My blog’s current state has it’s main focus on the ‘debt ‘part of debt to dreams, but I do hope that in the near future the focus shifts more towards of the ‘dreams’ of early retirement. That doesn’t mean that I haven’t been working on that second part of that at all, in fact it is quite the opposite. Even as my debt takes priority, I’m still working on building up those retirement accounts as soon as possible. Just like with my debt, it’s a slow and steady pace that is hopefully building momentum to hopefully increase that speed. Continue reading
I figured that another good way to start off would be to currently say what I actually DO have, maybe also a slightly more positive topic for myself too! In high school and throughout college, I tried to save as much as possible. I paid off my car in full and I have never carried a balance on my credit card. I now own a rewards credit car that I put almost everything on except for gas. That card gets fully paid off whenever my bill is due so that I don’t have to pay any interest. Might as well take advantage of that 1% cashback, right?
Other than my massive student loans, here is what I current have in my bank:
- Checking Account: $2,000
- Savings Account: $22,000
- CD: $550
Now I know that most people reading this are probably going straight to my savings account and saying that I have way too much in there, and now I would fully agree with you. I only have an interest rate of 0.90% in my savings account. I plan on lowering my emergency fund to $15,000 and maybe even $10,000 while I am still living at home.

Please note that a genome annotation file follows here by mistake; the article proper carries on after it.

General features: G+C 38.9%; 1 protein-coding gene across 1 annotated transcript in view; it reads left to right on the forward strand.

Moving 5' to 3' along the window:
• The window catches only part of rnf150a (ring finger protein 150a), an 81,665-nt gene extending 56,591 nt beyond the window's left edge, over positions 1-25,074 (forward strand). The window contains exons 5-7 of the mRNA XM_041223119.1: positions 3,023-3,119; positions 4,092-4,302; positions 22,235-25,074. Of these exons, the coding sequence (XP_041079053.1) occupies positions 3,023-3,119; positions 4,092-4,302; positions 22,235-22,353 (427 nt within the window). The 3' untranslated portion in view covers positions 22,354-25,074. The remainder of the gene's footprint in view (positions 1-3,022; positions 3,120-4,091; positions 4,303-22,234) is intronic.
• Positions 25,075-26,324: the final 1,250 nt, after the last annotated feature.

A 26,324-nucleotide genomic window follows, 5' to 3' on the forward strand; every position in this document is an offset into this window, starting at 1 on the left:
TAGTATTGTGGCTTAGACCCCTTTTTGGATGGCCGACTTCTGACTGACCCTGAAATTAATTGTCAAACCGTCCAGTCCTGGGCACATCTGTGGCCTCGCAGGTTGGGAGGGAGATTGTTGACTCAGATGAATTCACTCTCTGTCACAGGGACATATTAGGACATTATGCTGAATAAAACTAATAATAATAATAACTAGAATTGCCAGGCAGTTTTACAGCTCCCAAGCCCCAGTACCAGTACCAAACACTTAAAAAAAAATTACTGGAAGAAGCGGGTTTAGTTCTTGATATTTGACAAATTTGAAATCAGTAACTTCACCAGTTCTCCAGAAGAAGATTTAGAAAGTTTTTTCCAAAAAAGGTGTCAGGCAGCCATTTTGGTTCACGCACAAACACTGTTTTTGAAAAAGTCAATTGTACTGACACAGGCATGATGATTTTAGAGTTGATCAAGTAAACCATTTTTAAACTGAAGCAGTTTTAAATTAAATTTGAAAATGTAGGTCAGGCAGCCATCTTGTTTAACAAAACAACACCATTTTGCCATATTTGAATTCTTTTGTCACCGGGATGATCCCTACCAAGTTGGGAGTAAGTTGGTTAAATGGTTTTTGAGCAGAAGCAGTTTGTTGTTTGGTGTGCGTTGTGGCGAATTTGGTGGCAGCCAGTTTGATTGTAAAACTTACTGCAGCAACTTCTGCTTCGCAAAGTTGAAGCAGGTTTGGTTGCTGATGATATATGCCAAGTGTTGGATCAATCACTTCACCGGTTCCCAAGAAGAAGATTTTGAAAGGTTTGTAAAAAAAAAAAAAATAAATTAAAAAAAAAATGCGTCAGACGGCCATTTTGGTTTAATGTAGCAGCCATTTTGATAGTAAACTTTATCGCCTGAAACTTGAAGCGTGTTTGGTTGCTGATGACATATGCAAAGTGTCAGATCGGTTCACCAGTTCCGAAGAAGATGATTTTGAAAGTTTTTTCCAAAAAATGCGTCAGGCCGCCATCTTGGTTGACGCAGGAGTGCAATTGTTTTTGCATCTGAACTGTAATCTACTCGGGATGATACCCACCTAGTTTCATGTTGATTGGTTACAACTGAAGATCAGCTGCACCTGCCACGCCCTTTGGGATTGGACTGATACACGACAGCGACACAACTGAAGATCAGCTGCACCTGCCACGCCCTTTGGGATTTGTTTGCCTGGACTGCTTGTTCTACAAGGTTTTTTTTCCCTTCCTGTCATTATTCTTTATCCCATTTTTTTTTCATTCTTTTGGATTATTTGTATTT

Next month for my loan payment I fully plan on paying off ‘Private 3’ loan for $3,067 @ 7.92% on top of making my regular loan payments for the month. This will bring my emergency fund down to $19,000 which I’m still perfectly fine with at this time.
For retirement savings I currently have:
Employer 401k: $3,186
Roth IRA: $5,548
I’m currently contributing 6% to my Employer 401k, and they match with 3% – the max matching I can get at 50% of employee contribution up to 6%. I’ll take that free 3% and I’m fine with my 6% contribution while I’m still paying off my loans. I maxed out my Roth IRA this year, pulling from my savings account. The money probably would have been better off going into a loan because that’s guaranteed making 7.92% interest while the chances of my Roth doing better than that are pretty low. Maybe it’s just the psychological aspect of starting to save that I enjoy though, similar to to my problem of keeping too large of an emergency fund for my current situation.